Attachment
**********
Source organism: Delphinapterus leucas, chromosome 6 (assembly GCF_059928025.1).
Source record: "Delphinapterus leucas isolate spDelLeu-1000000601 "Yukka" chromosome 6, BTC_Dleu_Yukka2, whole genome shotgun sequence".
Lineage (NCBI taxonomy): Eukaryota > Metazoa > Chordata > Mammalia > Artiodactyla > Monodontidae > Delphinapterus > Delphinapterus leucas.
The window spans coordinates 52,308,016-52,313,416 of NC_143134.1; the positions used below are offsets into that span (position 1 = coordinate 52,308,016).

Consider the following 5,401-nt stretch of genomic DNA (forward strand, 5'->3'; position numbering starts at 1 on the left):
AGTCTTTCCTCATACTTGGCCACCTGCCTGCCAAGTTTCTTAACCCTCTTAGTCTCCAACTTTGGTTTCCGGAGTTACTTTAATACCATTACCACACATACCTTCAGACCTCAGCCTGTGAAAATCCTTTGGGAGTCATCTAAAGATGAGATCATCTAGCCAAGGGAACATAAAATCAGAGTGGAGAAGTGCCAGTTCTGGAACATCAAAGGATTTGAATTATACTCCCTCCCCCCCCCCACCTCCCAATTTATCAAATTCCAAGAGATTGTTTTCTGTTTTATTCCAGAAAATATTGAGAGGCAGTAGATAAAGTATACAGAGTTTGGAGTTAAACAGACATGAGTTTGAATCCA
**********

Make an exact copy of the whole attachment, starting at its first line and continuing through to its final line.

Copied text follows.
Source organism: Delphinapterus leucas, chromosome 6 (assembly GCF_059928025.1).
Source record: "Delphinapterus leucas isolate spDelLeu-1000000601 "Yukka" chromosome 6, BTC_Dleu_Yukka2, whole genome shotgun sequence".
Lineage (NCBI taxonomy): Eukaryota > Metazoa > Chordata > Mammalia > Artiodactyla > Monodontidae > Delphinapterus > Delphinapterus leucas.
The window spans coordinates 52,308,016-52,313,416 of NC_143134.1; the positions used below are offsets into that span (position 1 = coordinate 52,308,016).

Consider the following 5,401-nt stretch of genomic DNA (forward strand, 5'->3'; position numbering starts at 1 on the left):
AGTCTTTCCTCATACTTGGCCACCTGCCTGCCAAGTTTCTTAACCCTCTTAGTCTCCAACTTTGGTTTCCGGAGTTACTTTAATACCATTACCACACATACCTTCAGACCTCAGCCTGTGAAAATCCTTTGGGAGTCATCTAAAGATGAGATCATCTAGCCAAGGGAACATAAAATCAGAGTGGAGAAGTGCCAGTTCTGGAACATCAAAGGATTTGAATTATACTCCCTCCCCCCCCCCACCTCCCAATTTATCAAATTCCAAGAGATTGTTTTCTGTTTTATTCCAGAAAATATTGAGAGGCAGTAGATAAAGTATACAGAGTTTGGAGTTAAACAGACATGAGTTTGAATCCA